Lizuca is only six years old, not much older than her pet dachshund Patrocle, when her mother dies and she is left to live with her grandparents on their farm. Before long, Lizuca's father comes to take her away to live with him and his new bride, a vile woman who considers children the bane of all existence. Lizuca and the dachshund escape the wicked stepmother and spend the night in a hollow tree, a tree that changes into an enchanted land where Lizuca (like Alice through the Looking Glass) discovers a world of characters in the form of bees, frogs, the four seasons, Snow White, her dwarves, and other fairy tale creatures. This magic place is threatened by the evil stepmother's plan to sell the grove that protects the secret land to developers -- a decision that puts the woman on trial before this perfidy can be realized. . You can read more in Google, Youtube, Wiki
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Tarja M (ag) wrote: Paikoin rasittavaa katsoa yht sekopist naista koko ajan (siis KOKO AJAN), mutta muuten leffa mun makuun. :)
Charles P (br) wrote: Lifted is visually brilliant as well as being outrageously funny.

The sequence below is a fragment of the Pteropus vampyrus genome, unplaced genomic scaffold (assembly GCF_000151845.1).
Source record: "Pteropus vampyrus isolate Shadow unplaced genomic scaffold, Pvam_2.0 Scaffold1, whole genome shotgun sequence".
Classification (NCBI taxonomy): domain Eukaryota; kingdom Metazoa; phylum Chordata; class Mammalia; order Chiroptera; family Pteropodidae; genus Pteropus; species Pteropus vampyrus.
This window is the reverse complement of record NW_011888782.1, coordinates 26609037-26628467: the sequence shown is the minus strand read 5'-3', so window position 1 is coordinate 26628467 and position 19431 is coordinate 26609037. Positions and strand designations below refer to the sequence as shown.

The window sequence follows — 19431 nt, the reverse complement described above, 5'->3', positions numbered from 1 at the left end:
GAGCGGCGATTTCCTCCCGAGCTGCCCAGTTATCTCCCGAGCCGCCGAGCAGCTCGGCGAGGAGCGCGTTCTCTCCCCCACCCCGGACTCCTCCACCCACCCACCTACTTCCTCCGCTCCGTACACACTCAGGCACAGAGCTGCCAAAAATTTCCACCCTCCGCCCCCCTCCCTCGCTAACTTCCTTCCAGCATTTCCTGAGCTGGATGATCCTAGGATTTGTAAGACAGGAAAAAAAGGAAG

Jay S (jp) wrote: all thoe l'm sexual driven (well covered in this flic... it's the whistle blower angle to this movie that appeals me... the grass is greener, wishlist most project on self... Take away the happy ending... angle it exposed... Another spike lee for the collection...
Allan C (kr) wrote: Another Hellraiser sequel with no credited involvement from Clive Barker that again also takes it's story from a script that was originally written not as a Hellriaser film and only later had Hellraiser elements added to it. This film did a better job of pulling it into the Hellraiser universe than it's predecessor, mostly because it brought back Ashley Laurence from the first two films. Dean Winters is the main character of the film, who is slowly losing his mind following a car crash that he barely survived and that killed his wife, Ashley Lawrence. Winters also finds himself in possession of the mysterious puzzle box of the prior films as he tries to piece together what happened between him and Lawrence. According to Wikipedia, Barker did have some input on the final act of the film, and that is where the film seemed to kind of come to life, although it's not really enough to call it a good film or recommend it to anyone outside of fans of the Hellraiser franchise.
Mohammed A (ca) wrote: It's good movie to watch